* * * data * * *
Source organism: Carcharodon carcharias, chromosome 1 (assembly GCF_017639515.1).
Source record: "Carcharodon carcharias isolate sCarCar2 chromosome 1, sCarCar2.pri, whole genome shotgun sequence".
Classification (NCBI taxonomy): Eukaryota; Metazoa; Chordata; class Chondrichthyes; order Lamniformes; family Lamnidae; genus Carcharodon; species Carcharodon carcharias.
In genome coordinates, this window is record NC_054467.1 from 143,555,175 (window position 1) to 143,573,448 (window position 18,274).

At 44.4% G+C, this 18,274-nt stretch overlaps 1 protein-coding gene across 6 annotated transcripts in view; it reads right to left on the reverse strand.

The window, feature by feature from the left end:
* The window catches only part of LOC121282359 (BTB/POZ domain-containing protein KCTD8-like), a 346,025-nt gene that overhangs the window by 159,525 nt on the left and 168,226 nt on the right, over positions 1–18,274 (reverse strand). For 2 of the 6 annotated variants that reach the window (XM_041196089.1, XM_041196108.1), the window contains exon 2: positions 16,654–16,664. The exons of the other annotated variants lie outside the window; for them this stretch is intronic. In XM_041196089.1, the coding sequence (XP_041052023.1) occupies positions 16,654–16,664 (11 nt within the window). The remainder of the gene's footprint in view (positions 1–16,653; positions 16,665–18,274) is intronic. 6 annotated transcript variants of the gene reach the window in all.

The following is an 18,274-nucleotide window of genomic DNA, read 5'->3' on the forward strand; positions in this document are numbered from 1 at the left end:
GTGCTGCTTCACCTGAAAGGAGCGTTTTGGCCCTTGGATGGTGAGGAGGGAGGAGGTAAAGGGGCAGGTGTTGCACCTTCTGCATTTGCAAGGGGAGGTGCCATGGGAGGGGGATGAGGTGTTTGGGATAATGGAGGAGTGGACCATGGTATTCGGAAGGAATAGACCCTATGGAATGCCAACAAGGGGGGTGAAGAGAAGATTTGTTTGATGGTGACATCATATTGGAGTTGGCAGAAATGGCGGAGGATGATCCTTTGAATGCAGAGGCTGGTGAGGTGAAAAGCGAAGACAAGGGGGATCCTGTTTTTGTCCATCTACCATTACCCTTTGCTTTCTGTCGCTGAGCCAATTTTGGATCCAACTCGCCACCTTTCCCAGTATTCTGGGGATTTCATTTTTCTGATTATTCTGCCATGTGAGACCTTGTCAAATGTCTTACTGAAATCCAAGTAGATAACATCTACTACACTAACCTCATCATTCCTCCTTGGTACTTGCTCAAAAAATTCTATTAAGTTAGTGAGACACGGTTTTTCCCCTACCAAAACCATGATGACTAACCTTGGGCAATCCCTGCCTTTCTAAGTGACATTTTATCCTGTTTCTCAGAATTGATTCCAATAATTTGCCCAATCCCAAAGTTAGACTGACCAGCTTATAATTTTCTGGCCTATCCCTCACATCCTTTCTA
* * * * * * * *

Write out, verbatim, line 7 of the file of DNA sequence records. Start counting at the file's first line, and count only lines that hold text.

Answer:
* The window catches only part of LOC121282359 (BTB/POZ domain-containing protein KCTD8-like), a 346,025-nt gene that overhangs the window by 159,525 nt on the left and 168,226 nt on the right, over positions 1–18,274 (reverse strand). For 2 of the 6 annotated variants that reach the window (XM_041196089.1, XM_041196108.1), the window contains exon 2: positions 16,654–16,664. The exons of the other annotated variants lie outside the window; for them this stretch is intronic. In XM_041196089.1, the coding sequence (XP_041052023.1) occupies positions 16,654–16,664 (11 nt within the window). The remainder of the gene's footprint in view (positions 1–16,653; positions 16,665–18,274) is intronic. 6 annotated transcript variants of the gene reach the window in all.